Sunday, February 13, 2011

Egypt 2011:Now what?

I agree with Mimi (and Ian Welsh) that the events of the past 3 weeks in Egypt represent a victory for ordinary people, no matter what the eventual outcome.

Meanwhile the US mainstream press is full of fancy-pants learned assessments of how Obama and the State Department "handled" the events in Egypt, as if we really still have so much influence in the region, which I doubt. I assume Obama hopes the displacement of Mubarak as just so much rebranding, and that may prove be the case(Change he can believe in...). At any rate I suspect Egyptians are less likely to be fooled by mere window dressing and symbolism the way, say, many democratic voters were fooled by Obama.

Pankaj Mishra, The Guardian:"The tyrant has gone. Now the real struggle begins for Egypt"

"The edifice of despotic government totters to its fall. Strive so far as you can to destroy the foundations of this despotism, not to pluck up and cast out its individual agents." This was the deathbed exhortation-cum-warning of the itinerant Muslim Jamal al-Din al-Afghani (1838-1897) who pursued a long career in political activism and trenchant journalism.

John Dickerson, Slate, Was Obama Too Indecisive on Egypt?
Or did his refusal to meddle actually speed Mubarak's fall?

Ethan 6 or 7, "A perfect symbol of how hard the fight is"

Ian Johnson: Washington’s Secret History with the Muslim Brotherhood [via BDR]

Labels: , ,


At February 14, 2011 3:06 AM, Anonymous Anonymous said...

There is no doubt that the future of Egypt and the rest of the middle east is going to be different than anyone in the power structure in the US, Israel or western Europe could have foreseen even a month ago. The proof of this is that no one, not the CIA, the DoD, the president, the State Department, their counterparts in Israel, and the EU or even any anonymous government spokesmen gave any indication that they had the slightest inkling that Mubarak was in trouble. To expect any of these types to be able to honestly describe what happened, let alone predict what will happen, is foolishness. All of their "analysis is designed to produce an outcome they desire. Pay attention to them at your peril.


At February 14, 2011 7:56 AM, Anonymous Anonymous said...

All of their "analysis is designed to produce an outcome they desire. Pay attention to them at your peril.

What drip said.

I think it pointless to ask whether Obama "responded properly." He's a corporate stooge. He responds how his paymasters tell him to respond, without any reference whatever to what us pissants think or desire.

Fuck Obama and what he does. It's totally fucking irrelevant to understanding what's going on in Egypt. The Egyptian revolution has nothing to do with Barack Hussein Obama, miraculous biracial meritocratic bungler.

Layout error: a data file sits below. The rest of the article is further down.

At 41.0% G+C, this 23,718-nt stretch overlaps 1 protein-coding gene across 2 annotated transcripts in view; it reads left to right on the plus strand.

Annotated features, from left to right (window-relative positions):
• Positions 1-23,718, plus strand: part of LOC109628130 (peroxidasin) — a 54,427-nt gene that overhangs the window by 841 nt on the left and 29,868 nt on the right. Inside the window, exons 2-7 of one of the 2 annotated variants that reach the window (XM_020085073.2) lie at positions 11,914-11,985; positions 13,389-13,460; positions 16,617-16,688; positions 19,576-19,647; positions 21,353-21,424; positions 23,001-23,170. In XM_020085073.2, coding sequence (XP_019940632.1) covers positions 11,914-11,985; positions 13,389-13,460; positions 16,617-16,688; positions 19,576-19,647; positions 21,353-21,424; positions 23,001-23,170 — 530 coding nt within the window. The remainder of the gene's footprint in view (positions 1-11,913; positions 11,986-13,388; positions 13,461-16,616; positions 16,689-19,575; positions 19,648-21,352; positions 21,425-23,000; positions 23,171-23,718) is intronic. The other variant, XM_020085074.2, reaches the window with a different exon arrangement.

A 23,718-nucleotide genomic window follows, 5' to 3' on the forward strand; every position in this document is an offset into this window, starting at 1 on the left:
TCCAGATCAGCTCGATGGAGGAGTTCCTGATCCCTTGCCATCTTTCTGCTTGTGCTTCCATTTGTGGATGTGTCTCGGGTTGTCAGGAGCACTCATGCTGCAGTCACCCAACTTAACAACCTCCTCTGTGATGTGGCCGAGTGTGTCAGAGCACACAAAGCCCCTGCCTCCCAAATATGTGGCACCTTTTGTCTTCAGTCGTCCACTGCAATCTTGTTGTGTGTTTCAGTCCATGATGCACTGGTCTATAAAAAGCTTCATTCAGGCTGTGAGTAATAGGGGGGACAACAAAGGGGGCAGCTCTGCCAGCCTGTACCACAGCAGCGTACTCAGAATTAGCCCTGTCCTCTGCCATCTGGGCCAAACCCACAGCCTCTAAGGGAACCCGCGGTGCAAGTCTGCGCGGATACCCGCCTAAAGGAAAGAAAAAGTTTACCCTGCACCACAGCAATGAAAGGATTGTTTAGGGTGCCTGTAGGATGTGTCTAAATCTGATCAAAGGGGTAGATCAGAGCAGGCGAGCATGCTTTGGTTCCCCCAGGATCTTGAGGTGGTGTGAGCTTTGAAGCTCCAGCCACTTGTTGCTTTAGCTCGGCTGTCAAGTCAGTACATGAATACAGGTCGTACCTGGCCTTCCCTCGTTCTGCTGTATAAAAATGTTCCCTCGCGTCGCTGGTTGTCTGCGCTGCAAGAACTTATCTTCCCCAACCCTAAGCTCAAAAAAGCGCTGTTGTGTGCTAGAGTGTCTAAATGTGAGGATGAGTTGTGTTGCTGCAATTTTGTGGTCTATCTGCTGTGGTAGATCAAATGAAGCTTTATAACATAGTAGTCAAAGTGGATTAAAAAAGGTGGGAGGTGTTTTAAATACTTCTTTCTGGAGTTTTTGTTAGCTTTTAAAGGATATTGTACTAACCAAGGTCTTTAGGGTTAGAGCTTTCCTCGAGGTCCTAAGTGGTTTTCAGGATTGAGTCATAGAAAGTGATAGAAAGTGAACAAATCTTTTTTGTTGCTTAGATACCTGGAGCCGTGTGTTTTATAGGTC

At February 16, 2011 3:20 AM, Blogger Mimi said...

Before Mubarak stepped down, "The Daily Yokimachi" (that may be misspelled), English language newspaper in Tokyo, actually headlined something like "U.S. Dictates Terms of Eqypt Concessions." (I keep asking, "Who died and left us boss?") Now that I'm in Singapore, it's hard to understand just what attitudes are--official and otherwise.

At February 16, 2011 4:28 PM, Blogger Unknown said...

I think it's going to take time, won't happen overnight but I think the world is moving forward while the U.S. recedes backwards into darkness.

At February 16, 2011 5:23 PM, Blogger Jonathan Versen said...

Hi all.

Rob, I hope one is not dependent on the other, although they way millions of Americans have been conditioned to worship tax cuts our decline may be nearly inevitable.

At February 16, 2011 11:37 PM, Blogger Unknown said...


I don’t see them as being dependent upon one another but it is rather sad to see because it didn’t have to be like this, it wasn’t written in stone. I guess I don’t believe in fate. In the end people never handle power very well. In fact if you give someone some power over others the very first thing they will do is misuse that power. And here we have a bunch of goombahs that have been endowed with power over in Washington D.C., in fact more power than any government has had at any time in the past, so it isn’t surprising that all their decisions are bad. From our point of view I mean.

At February 17, 2011 2:10 PM, Blogger micah holmquist said...

Going off of Mimi’s point, it is striking to me how so many people in the U.S. think the U.S. was primarily behind what has happened in Egypt. (The U.S. played a role, but in, IMHO, it was one of reaction and trying to make the best out of the situation.)

Some give Obama credit. Some want to blame him. Some think it is all to the credit of Facebook or Twitter. (By the way, is there anything people can do on Facebook or Twitter, besides specific applications, that people can do on these sites that they could not do online prior to the creation of these sites? I think the answer is no, but I could be wrong.)

Very few see Egyptians as playing a primary role, which is problematic because it appears as if many just cannot see these non-Americans as real people, real actors. And when you have the kind of attitude, it is far easier to justify having drones drop bombs on them.

At February 17, 2011 3:34 PM, Blogger Unknown said...

Well, that’s all part and parcel with American exceptionalism. Hardly anyone questions the right of Americans to go where ever they please to do whatever they please. These attitudes are reinforced everywhere from fiction books to political speeches and everything in-between. It’s part of our culture.


Post a Comment

<< Home